There are many factors in an average Pepperdine student’s life that can instigate high stress levels. Tests, exams, papers, mid-terms, jobs, careers, the future and non-existent girlfriends and boyfriends may be among the few. But one problem that the majority of Pepperdine students do not usually go to bed fretting about is financial struggles.
In fact, Pepperdine students are stereotypically known to come from wealthy, influential backgrounds (AKA “rich kids”). However, aside from just stereotypes, one could arrive at the same conclusion by merely walking through the aisles of Rho Parking Lot and noting all the various high-performance, high-style and high-cost vehicles that are parked there.
Additionally, beyond just the expensive vehicles around campus, wealth is clearly evident in many other aspects at Pepperdine. For example, it is no secret that Pepperdine students, especially women, dress for class in some of the newest and most expensive fashion trends as if they were getting ready to saunter down the fashion runways in Milan. Hundreds upon thousands of dollars worth of Gucci, Coach, Prada and Louis Vuitton handbags and backpacks casually drape the shoulders of female and even male students across campus. This is not to mention the dorm rooms and apartments that are constantly transformed by students (with the help of their parents) from boring, empty rooms into accommodations fit for royalty equipped with all the newest technology and décor.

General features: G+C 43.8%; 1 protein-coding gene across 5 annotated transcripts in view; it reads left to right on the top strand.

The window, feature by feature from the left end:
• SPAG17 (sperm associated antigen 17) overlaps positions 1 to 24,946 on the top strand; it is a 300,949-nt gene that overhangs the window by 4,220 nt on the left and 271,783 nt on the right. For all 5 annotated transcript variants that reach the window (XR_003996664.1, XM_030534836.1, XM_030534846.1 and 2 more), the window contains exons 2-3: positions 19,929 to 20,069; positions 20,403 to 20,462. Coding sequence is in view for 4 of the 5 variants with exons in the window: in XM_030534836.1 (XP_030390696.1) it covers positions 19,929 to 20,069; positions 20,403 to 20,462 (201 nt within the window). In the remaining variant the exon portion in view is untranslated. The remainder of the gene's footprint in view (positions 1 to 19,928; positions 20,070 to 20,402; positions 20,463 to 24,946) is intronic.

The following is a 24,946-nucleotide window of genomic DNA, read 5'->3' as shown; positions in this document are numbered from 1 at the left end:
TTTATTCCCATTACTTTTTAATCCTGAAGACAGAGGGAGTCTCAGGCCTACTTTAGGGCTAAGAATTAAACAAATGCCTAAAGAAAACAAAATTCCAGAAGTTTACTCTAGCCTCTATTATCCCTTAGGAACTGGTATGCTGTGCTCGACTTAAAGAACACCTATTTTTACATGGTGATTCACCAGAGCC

Needless to say, by taking this type of obvious material wealth that is evident in various places at Pepperdine and adding to it a pricey private university tuition, it is easy to see why it has always been an accepted fact that the majority of Pepperdine students are not very restrained or concerned when it comes to money. However, with college tuitions continually on the rise across the country, is this kind of wealth really as unique to Pepperdine as is often thought? Or are rising tuitions costs across the country causing college students everywhere to mirror Pepperdine’s “rich kid” image?